During a prolific career span of more than 3 decades Martin Parr has lived through a move from analogue to digital, while his work has documented Britain and what it means to be British. Now more than ever his recurring theme of ‘Britishness’ resonates, in particular with the looming advent of Brexit and all the uncertainty associated with it.
As the clock ticks ominously towards 29 March when Britain is set to leave the EU – with or without a deal – Martin Parr’s 30 year observation of British society through the lens of his camera presents us with a snapshot of our national identity, and an insight into the many different cultures, cults and ceremonies that colour the lives of the lower, middle and upper echelons of society. Through Parr’s eyes, it is clear that whatever our position in society, race or culture, we are all performing rituals and maintaining traditions, whether it’s the curious Royal tradition of ‘Swan Upping’ on the River Thames, ballroom dancing in Margate, getting tipsy at the Races in Ascot, or dancing at a Sikh wedding in Cardiff.
Martin Parr studied photography in Manchester in 1970 and joined the prestigious Magnum Photos in 1994, winning many prestigious awards including the 2008 Royal Photographic Society Centenary Award. His unwavering commitment over the past 30 years to capturing the eccentricities of Britons from all walks of life has earned him a reputation as the quintessential chronicler of ‘Britishness’.
Parr’s saturated palette and sometimes unconventional perspective could be interpreted as light-hearted and whimsical, yet this survey show at the NPG demonstrates a commitment to his craft and an insightful eye that reveals him as an anthropological voyeur.
The National Portrait Gallery ‘Only Human’ is themed in rooms with titles such as ‘Celebrity’, ‘Dance’, ‘The Establishment’ and ‘Brexit’. In a suitably irreverent touch, on the wall of the gallery as you exit the ‘Brexit’ room, is an arrow pointing left with the word ‘Leave’, and one pointing right saying ‘Remain’, although whatever happens everyone will have to leave the gallery at some point.
During the packed press view Parr explained to the eager reporters in the ‘Brexit’ room: “I’m a classic ‘Remoaner’. It’s difficult to be positive about Brexit. Because it was the time of Brexit, I decided to go to places I knew were heavily pro-Brexit like Lincolnshire and Cornwall.”
Yet he didn’t do the obvious thing and document the Brexit marches, instead choosing to create metaphorical portraits referring to Brexit and the growing divide it is carving between different regions of the country. Parr has managed to capture the spirit of the nation in the lead up to doomsday with everyday scenes subtly referring to Brexit, such as an elderly lady walking down a high street past a giant photograph of croissants in a Sainsbury’s window, and a scene of holidaymakers on a Cornish beach with a red flag in the sand warning that ‘something is afoot’. Parr said of the images: “My job is to create entertainment, but there is something darker going on.”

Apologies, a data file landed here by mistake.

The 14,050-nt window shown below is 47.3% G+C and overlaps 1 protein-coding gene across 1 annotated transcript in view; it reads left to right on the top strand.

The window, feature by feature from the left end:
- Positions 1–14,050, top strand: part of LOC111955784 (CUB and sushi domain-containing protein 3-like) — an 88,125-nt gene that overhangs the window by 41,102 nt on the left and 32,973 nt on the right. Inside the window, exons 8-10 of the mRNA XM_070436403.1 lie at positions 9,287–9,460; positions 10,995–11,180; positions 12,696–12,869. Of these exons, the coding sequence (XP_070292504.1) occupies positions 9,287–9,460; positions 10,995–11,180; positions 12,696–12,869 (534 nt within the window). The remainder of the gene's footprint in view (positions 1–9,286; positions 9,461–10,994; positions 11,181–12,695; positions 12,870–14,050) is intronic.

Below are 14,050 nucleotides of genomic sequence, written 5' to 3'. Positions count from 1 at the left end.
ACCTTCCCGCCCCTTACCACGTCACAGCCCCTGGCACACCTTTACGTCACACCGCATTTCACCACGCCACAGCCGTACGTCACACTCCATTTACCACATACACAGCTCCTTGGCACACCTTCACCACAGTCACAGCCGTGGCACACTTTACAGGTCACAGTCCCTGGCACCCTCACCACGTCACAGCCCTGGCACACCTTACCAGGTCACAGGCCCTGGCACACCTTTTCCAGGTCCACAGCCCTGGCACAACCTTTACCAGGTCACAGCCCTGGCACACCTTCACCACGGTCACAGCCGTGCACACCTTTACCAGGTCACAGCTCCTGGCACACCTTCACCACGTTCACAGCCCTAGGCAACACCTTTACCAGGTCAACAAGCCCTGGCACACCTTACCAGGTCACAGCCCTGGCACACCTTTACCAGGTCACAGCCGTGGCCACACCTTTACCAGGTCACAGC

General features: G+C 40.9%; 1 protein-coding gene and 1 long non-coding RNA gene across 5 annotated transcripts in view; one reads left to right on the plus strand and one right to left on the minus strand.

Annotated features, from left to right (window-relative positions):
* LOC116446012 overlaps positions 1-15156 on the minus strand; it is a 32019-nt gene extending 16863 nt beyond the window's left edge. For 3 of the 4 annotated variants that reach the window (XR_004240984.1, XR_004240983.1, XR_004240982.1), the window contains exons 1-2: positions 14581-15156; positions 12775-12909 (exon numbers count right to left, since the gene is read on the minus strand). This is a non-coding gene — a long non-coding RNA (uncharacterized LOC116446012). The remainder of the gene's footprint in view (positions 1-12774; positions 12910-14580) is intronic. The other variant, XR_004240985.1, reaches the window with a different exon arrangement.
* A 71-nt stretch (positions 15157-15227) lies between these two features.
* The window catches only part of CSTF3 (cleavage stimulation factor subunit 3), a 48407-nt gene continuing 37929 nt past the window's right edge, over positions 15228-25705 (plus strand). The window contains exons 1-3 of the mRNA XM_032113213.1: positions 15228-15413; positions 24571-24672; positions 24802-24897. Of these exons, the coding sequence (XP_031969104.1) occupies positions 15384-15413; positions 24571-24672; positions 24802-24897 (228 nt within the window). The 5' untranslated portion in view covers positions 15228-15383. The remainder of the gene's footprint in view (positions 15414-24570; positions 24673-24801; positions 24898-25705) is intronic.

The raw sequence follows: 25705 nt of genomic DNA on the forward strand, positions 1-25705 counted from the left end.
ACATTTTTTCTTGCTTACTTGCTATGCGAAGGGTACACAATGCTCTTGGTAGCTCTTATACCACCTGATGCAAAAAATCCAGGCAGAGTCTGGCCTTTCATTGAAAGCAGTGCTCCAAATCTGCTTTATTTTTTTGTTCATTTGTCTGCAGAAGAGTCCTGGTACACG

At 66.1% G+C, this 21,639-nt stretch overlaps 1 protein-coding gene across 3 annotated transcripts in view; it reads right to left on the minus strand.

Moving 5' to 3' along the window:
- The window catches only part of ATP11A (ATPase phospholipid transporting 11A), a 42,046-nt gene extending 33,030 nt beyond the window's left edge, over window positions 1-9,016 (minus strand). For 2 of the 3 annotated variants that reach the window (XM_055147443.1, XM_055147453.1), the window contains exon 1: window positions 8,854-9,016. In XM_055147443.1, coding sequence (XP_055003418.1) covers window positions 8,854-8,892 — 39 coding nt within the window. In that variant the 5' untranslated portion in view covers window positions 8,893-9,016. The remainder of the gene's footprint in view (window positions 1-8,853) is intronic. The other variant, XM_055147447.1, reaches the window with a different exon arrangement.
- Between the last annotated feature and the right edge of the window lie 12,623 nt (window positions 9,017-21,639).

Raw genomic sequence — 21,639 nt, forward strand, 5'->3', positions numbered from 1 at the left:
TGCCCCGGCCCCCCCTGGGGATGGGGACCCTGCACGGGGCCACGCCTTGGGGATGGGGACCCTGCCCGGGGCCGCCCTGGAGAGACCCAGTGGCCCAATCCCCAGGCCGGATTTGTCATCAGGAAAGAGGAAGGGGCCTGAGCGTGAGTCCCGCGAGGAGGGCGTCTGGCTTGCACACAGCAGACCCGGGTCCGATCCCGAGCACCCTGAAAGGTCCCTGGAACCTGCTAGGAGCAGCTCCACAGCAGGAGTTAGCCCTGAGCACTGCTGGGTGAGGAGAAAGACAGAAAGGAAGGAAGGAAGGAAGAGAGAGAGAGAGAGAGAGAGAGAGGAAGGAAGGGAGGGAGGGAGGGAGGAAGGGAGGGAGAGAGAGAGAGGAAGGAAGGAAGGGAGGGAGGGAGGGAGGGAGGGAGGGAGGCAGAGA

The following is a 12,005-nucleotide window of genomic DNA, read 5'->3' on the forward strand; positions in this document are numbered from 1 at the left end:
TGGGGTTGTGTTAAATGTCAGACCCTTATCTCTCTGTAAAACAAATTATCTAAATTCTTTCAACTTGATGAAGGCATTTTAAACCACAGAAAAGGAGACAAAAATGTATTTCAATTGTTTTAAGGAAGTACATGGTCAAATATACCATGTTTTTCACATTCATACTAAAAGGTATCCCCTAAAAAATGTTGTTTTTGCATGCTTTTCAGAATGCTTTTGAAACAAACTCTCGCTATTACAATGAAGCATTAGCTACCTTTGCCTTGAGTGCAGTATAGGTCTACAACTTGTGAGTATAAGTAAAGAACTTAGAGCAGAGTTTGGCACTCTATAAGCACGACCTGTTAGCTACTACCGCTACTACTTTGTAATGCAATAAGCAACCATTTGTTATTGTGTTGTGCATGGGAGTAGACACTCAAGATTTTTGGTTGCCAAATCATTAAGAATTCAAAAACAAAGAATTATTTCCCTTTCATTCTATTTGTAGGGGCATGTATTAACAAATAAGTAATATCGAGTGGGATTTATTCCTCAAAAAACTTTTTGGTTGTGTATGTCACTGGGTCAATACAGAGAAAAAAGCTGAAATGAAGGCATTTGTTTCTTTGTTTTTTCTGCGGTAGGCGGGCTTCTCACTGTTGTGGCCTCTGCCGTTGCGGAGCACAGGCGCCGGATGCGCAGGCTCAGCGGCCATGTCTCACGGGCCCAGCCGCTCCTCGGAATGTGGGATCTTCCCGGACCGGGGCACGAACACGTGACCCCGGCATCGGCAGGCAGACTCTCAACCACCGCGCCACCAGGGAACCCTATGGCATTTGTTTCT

A pop up Café positioned within the exhibition is a witty intervention playing on the traditional British ‘Caff’ and serving the kind of fare you might find at the end of the Pier in Brighton or in the East End of London: Tea, Battenberg cake and Beer (a Martin Parr ‘Only Human’ beer at that).
This extensive exhibition features familiar photographs capturing the idiosyncrasies of British society, as well as many works never before exhibited in public. These include many of the portraits in a room dedicated to iconic personalities from British entertainment, fashion, art and film; Vivienne Westwood, Mike Leigh, Zandra Rhodes, Paul Smith, Grayson Perry, Tracey Emin, Cara Delevingne, the characters from ‘Little Britain’ and the Aardman Animations team. Parr divulged that most of the sitters were commissions, apart from Mike Leigh whose films he admires so he approached him and asked if he could take his portrait.
Martin Parr’s photos of British holidaymakers by the seaside made his name early on in his career, but he has also spent years documenting the behaviour of the upper classes. ‘The Establishment’ section features photographs of public school boys at Harrow, The Queen, David Cameron, and Oxford and Cambridge Universities. Parr commented: “I tried to get into Eton but they wouldn’t let me in.”
A jewel in the exhibition is the ‘Dance’ room, with a huge spinning disco ball hanging from the ceiling and illuminating a selection of brilliant photos exploring our love of dance. Here all types of dance and groups of people are celebrated, united through a love of dance and music. From scantily clad Gay Pride revelers in Manchester to a sedate ballroom in Margate, a joyful dance-floor at a Sikh Wedding in Wales, and a collapsed partygoer at a Cambridge ball, the ecstasy of dance and humanity and its ability to unite rather than divide is visible here.
Philip Prodger, Curator of the exhibition said: “When he gets his teeth into a subject like dance, the results are extraordinary. This is something he’s been doing for 40 years.”
Martin Parr: Only Human is at the National Portrait Gallery until 27 May, 2019